Record Label Die Jim Crow Gives Incarcerated Artists the Spotlight
Press play on any Works of Justice episode released since March 2022, and you’ll hear the stimulating vibrations produced by an orchestra of guitar riffs, piano, and low hums. In less than ten seconds, the instrumental from BL Shirelle’s “SIGS” sets the tone for the podcast, which features interviews with writers and artists reshaping the conversation on incarceration and justice in the United States. The song is included on BL Shirelle’s 2020 debut album, Assata Troi—the first LP released by Die Jim Crow Records.
Transcending the often unseen and, or misrepresented, lives of people behind prison walls, Die Jim Crow has broken new ground as the first record label dedicated to artists impacted by the justice system. The project started out as Fury Young’s concept for an EP, inspired by Michelle Alexander’s book The New Jim Crow: Mass Incarceration in the Age of Colorblindness (2010). Through recording sessions at the Warren Correctional Center in 2016 in Lebanon, Ohio, and with formerly incarcerated artists in Philadelphia and New York, the genre-breaking project stretched from soul music to rock and hip-hop as the musicians shared their struggles in and out of the justice system. Now, with the recent announcement of Shirelle’s promotion to co-executive director alongside Young, the record label and nonprofit lays the groundwork to continue its music making and advocacy initiatives for artists in prison.
“He sent me this very detailed, formatted syllabus of the album [and] what he wanted to be on it,” Shirelle said, describing how Young contacted her through an exchange of letters after seeing her performance at a 2014 TEDx event hosted in SCI Muncy, a prison in Pennsylvania. Young wanted to record music with Shirelle and presented her with themes such as minstrelsy, the war on drugs, and mass incarceration. “I just started picking out topics and writing mad songs. At one point Fury was like, you know, you can’t write the whole album, you gotta chill.” One of these early drafts would become “Headed to the Streets,” the sole single from the EP.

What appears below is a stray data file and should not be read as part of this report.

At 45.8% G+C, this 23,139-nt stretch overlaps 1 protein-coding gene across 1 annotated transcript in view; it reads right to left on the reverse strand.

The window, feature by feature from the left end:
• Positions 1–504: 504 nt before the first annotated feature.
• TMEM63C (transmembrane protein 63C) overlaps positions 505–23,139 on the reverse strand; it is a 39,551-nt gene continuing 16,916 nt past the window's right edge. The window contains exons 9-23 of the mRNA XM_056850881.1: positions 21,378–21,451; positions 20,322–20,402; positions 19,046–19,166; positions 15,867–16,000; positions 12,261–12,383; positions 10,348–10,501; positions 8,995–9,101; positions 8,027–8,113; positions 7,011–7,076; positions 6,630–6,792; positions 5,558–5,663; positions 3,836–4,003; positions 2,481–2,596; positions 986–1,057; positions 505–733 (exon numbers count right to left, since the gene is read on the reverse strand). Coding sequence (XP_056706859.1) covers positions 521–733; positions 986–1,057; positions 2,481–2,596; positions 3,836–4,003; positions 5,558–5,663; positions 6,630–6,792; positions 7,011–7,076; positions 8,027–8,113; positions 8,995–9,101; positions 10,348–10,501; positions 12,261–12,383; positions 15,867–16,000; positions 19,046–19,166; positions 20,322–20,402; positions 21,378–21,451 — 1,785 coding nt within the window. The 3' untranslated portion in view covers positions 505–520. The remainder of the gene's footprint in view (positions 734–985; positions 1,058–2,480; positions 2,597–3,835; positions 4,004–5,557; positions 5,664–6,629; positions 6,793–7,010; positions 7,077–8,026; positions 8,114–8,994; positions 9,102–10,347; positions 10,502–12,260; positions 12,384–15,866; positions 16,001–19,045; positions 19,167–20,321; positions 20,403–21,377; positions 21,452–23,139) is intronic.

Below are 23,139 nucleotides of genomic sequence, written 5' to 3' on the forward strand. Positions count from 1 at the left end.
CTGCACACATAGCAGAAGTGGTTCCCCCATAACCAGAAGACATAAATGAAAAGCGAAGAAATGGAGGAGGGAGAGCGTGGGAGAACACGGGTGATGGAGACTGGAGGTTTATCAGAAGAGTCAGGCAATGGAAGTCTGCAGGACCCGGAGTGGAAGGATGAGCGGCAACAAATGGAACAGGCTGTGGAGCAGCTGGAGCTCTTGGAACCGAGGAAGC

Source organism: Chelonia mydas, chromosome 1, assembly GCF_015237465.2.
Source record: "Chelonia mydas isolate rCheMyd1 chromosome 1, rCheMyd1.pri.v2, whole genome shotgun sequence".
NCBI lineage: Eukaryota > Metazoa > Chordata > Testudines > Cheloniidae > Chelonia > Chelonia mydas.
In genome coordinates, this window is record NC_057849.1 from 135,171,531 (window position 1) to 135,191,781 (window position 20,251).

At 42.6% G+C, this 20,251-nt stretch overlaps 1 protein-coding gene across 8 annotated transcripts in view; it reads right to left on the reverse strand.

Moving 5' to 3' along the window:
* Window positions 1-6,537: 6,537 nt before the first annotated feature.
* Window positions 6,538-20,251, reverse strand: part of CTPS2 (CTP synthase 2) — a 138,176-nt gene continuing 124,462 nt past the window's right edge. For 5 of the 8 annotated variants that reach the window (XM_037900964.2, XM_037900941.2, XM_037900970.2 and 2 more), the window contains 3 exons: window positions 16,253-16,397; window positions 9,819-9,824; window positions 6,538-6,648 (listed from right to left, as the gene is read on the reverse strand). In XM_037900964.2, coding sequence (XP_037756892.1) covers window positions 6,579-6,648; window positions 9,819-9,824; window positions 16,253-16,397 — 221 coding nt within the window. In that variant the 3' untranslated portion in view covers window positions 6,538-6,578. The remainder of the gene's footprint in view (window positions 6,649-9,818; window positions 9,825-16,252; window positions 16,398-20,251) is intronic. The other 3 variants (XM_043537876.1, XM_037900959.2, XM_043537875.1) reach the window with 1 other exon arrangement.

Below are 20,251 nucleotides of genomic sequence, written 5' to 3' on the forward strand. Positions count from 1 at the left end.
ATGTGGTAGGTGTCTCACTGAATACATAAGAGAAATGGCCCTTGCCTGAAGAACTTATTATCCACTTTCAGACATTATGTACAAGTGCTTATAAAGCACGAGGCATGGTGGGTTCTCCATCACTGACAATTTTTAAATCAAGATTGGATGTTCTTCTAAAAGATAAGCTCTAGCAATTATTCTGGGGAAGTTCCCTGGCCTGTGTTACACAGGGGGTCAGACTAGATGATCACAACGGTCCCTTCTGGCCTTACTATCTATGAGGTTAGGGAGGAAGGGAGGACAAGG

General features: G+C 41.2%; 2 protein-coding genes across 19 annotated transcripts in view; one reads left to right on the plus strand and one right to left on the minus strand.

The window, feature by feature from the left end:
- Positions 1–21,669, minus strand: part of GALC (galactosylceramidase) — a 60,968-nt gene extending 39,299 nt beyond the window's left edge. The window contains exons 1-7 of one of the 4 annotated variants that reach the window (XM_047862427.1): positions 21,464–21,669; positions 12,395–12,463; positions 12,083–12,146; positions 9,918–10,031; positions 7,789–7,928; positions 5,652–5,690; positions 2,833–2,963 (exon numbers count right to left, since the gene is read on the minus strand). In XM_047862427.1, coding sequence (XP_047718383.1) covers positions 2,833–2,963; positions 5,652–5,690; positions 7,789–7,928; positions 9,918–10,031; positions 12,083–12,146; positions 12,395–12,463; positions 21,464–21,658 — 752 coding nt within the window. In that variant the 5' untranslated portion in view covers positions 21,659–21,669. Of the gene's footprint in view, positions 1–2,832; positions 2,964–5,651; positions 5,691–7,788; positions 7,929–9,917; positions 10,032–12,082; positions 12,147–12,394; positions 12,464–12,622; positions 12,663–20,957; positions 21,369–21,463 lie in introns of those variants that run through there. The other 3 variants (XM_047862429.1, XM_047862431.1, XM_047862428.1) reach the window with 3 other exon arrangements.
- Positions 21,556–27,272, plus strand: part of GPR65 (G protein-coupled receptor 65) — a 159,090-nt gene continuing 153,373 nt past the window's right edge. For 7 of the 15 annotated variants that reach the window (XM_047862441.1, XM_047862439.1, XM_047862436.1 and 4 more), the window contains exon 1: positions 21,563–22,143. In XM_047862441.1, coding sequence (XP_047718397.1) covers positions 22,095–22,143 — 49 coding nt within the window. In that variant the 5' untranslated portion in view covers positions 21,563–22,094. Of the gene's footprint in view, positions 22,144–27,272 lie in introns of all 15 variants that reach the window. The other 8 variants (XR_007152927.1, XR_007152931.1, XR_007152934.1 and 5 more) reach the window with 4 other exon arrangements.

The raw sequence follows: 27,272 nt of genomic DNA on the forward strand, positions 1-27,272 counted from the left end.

Despite early success recording incarcerated artists, Young struggled to gain the same access to other institutions that he had at Warren Correctional. Officials did not want to risk artists possibly speaking out about staff and living conditions within the prison. This changed radically in 2019 after he was cleared to work with musicians at three prisons in the South, recording over 20 artists. With this, the scope of his vision deepened to suit newfound possibilities.
“After I came back from that trip I proposed to the board that we were really becoming a record label, and nobody batted an eye,” Young said. “We had all these incredible recordings that didn’t have a home. If we become a record label, so many more people will have the opportunity to have their art put out.”
This also changed things for BL Shirelle, who had remained in touch with Fury Young after her release and was named the label’s deputy director. Now making her own trips to correctional facilities, she became responsible for artists other than herself, opening a new perspective on her growing role with community building at the label.
“That was a turning point in my career trajectory,” Shirelle said. “Before that I was more focused on being a solo artist, which I have every intention to do, but I realized that maybe this was a greater thing I could do that would make my community stronger. I shifted my focus to the artists I was working with ahead of my own career.”
Since artists are often transferred between facilities or released in the time between recording sessions and the release of their projects, Die Jim Crow artists took a more considered and ethical approach to building their roster. Artists are signed to produce individual albums, rather than being signed as performance acts with long term contracts.
“That’s just a way of not locking our artists in,” Shirelle said. “We’re Die Jim Crow man, we can’t continue the same systemic practices that have plagued Black artists since the beginning of time. They own 100% of the masters, all merch is split down the middle. That’s the example that we want to set.”